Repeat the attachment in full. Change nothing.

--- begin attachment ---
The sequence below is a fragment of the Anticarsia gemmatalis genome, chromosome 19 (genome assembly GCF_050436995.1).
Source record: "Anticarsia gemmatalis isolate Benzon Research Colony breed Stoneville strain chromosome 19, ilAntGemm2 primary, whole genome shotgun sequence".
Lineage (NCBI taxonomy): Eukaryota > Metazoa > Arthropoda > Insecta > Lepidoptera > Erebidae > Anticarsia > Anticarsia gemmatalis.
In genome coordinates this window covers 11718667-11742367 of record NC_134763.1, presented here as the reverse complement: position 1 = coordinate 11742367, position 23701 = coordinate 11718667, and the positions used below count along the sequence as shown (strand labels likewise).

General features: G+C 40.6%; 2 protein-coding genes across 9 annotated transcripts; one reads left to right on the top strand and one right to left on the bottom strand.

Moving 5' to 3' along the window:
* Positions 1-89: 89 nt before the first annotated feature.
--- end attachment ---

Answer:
The sequence below is a fragment of the Anticarsia gemmatalis genome, chromosome 19 (genome assembly GCF_050436995.1).
Source record: "Anticarsia gemmatalis isolate Benzon Research Colony breed Stoneville strain chromosome 19, ilAntGemm2 primary, whole genome shotgun sequence".
Lineage (NCBI taxonomy): Eukaryota > Metazoa > Arthropoda > Insecta > Lepidoptera > Erebidae > Anticarsia > Anticarsia gemmatalis.
In genome coordinates this window covers 11718667-11742367 of record NC_134763.1, presented here as the reverse complement: position 1 = coordinate 11742367, position 23701 = coordinate 11718667, and the positions used below count along the sequence as shown (strand labels likewise).

General features: G+C 40.6%; 2 protein-coding genes across 9 annotated transcripts; one reads left to right on the top strand and one right to left on the bottom strand.

Moving 5' to 3' along the window:
* Positions 1-89: 89 nt before the first annotated feature.